If classes are the main chassis of a character, skills and feats are its nuts and bolts. When they let us designers loose in Pathfinder Unchained, it's only natural that we wanted to play around with how the nuts and bolts attach, and even try changing the shapes of those nuts and bolts entirely! In Chapters 2 and 3 of Pathfinder Unchained, there are not only several daring subsystems that play with feats, there so many different options for restructuring skills that it's easy to lose yourself in all the possibilities. I've gathered some of the coolest tidbits from all those options to share with you today!
Starting with skills, the three major skills options each serve a different goal.
I Need More Skills to Flesh Out My Character
The background skills variant separates out certain skills as background skills as opposed to adventuring skills. It also adds some new background skills to the game, such as Lore, a very specific version of the Knowledge skill. To round it out, everyone gains 2 extra skill points to spend on background skills, no matter your class!
There Are Too Many Skills
The consolidated skills variant serves a somewhat opposite goal, combining current skill functionality into only 12 skills.
Assigning Skill Points Can Be Tough
The grouped skills variant makes it easier to assign skills, speeding up the level-up process. It also gives characters a middle tier of skills that they are pretty good at, rather than most characters having mostly max ranks, 1 rank, or no ranks.
As cool as the skill sections are, the sections involving feats are the showstoppers of today's blog!
Have you ever wanted to multiclass your character for flavor reasons—maybe pick up some bardic performances and versatile performance to represent the time you unexpectedly spent studying music one adventure—but then you realized that your character would be pretty significantly handicapped by taking those two levels in bard? It happens all the time, and it requires you to sacrifice something whichever choice you take. With the variant multiclassing option, you can choose a secondary class and trade out half your feats (3rd, 7th, 11th, 15th, and 19th) to instead gain a progression of special abilities based on which class you pick. Want to be a fighter who dabbles in divination magic such that he always acts on the surprise round or vexes his foes with hexes? You're covered. Want to be a druid who specializes in taking out dragons as her favored enemy or flies into a rage when the natural world is in danger? You've got that too. With variant multiclassing, you can open more combinations than ever before, without delaying your access to your main class's cool new features!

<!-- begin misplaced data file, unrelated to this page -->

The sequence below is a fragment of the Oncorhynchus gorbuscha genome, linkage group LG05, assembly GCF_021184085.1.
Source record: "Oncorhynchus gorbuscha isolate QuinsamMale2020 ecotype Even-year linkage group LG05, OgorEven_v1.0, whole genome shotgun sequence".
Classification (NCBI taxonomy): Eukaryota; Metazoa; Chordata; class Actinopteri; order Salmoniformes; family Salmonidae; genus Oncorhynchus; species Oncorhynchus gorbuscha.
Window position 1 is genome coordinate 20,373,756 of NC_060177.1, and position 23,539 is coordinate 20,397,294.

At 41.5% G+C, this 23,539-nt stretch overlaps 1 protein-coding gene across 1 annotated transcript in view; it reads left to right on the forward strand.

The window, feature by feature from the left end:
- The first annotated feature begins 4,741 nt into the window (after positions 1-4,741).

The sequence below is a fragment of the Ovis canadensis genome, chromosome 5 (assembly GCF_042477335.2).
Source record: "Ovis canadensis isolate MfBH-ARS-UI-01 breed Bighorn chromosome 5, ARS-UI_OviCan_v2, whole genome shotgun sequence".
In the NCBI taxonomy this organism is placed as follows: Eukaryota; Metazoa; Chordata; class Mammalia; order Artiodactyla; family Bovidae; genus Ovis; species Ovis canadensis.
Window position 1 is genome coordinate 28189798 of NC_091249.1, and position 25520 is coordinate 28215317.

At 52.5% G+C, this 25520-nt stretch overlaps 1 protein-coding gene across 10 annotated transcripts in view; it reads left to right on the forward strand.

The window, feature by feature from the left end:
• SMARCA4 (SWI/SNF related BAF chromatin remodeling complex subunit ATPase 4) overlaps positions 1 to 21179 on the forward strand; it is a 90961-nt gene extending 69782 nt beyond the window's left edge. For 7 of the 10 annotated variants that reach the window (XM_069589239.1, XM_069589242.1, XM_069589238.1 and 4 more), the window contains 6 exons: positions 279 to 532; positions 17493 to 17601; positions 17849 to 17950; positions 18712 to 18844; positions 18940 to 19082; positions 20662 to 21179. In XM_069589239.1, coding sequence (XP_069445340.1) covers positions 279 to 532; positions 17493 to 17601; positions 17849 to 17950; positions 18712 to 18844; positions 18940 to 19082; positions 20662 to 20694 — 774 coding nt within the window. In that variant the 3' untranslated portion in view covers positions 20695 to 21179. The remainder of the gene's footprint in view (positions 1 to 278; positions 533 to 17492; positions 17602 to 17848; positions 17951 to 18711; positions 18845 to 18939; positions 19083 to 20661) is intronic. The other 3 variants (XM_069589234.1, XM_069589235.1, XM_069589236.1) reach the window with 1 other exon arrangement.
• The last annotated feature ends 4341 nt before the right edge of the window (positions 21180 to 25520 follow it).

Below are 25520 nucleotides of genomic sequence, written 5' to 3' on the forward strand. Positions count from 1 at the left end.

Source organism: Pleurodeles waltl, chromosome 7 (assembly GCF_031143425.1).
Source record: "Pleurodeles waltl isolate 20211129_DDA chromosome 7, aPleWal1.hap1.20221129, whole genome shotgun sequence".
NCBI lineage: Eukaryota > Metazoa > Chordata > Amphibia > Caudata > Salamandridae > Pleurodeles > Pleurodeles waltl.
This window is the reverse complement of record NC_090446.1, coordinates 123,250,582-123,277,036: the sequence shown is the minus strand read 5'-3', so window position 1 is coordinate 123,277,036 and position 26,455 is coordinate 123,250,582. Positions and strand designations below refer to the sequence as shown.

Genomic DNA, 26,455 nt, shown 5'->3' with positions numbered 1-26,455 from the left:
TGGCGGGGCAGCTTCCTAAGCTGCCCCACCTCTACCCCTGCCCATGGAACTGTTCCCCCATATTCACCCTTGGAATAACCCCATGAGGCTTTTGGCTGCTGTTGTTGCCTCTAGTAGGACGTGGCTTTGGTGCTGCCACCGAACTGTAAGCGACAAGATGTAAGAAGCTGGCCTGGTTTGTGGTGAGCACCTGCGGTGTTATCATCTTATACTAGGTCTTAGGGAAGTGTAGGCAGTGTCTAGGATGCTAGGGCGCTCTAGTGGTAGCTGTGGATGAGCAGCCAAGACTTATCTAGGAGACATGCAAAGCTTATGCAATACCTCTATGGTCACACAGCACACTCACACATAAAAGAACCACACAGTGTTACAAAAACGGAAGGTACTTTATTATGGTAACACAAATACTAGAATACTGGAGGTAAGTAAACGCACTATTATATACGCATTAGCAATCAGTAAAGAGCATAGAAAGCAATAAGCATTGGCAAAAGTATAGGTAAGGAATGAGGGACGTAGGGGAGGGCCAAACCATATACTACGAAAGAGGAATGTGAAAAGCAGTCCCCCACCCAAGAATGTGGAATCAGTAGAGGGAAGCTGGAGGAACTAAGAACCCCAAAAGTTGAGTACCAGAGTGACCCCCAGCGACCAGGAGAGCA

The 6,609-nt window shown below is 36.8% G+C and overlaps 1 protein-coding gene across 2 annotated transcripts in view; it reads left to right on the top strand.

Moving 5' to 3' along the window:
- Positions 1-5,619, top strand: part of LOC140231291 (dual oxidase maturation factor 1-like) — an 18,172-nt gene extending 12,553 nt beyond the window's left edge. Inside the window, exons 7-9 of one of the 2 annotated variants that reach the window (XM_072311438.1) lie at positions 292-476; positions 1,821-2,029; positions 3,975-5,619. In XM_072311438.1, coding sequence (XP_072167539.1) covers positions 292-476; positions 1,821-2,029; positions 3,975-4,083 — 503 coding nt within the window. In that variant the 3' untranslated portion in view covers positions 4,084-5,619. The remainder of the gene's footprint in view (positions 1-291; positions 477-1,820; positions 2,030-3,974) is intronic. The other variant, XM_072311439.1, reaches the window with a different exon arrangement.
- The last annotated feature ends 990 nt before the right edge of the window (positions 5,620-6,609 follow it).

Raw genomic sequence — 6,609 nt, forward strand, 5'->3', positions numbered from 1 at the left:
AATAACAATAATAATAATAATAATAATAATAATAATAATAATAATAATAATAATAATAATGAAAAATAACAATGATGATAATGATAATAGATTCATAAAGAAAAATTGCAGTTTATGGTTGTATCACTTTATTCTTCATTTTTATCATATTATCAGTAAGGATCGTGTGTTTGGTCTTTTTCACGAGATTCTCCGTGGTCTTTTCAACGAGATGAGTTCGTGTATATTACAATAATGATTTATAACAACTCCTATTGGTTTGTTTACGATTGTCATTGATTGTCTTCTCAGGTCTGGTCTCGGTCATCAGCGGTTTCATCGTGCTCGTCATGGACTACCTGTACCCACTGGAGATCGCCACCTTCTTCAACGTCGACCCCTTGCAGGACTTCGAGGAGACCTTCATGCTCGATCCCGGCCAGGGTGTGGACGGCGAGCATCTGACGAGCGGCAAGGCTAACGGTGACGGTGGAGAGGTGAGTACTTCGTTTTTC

The stamina system offers new powers for every combat feat in the RPG line. Yes, you read that right: it specifically lists every combat feat in the whole line and then grants each feat new powers. Right from the start, the system offers options for you to just give the system to fighters or to give it to all martial characters, depending on your preference. Stamina is a new resource that allows martial characters to boost themselves and use their feats in new and exciting ways. It regenerates relatively quickly between battles, allowing you to enjoy an entirely new mindset to your daily exploration; a party of stamina-users benefits from hit and run guerilla tactics, emphasizing the value of mobility, stealth, and timing (as opposed to the mindset of "buff, buff, buff, speed through!"). Stamina lets you boost your effectiveness or change the rules of the feat in your favor. These special stamina powers are called combat tricks. While I'm sure that the ways to use stamina to boost your effectiveness will be quite popular (like Critical Focus, where under certain conditions, you can increase your critical multiplier, potentially multiple times if you roll high enough), I'm a fan of the combat tricks that let you retroactively apply an effect (like declare a Stunning Fist after you already know your attack connected), and my absolute favorites are the ones that let you trick your opponent through devious tactical play. For instance, the Combat Style Master combat trick allows you to spend stamina to switch your styles as an off-turn free action. So you can lure people into attacking you and then suddenly be in Snake Style before they can even call off the attack! In the same vein, I also really enjoy the combat tricks that let you use your powers when you normally couldn't, since that has two cool psychological effects: not only can it present great "gotcha" moments, but once your enemy knows you can, say, spend stamina to take a second attack of opportunity against them from the same opportunity, it changes the way they view your threat, and it might allow you to control their actions without even spending your stamina!
Tune in next time to learn more about magic—specifically, the new scaling magic items in Pathfinder Unchained that grow with your character!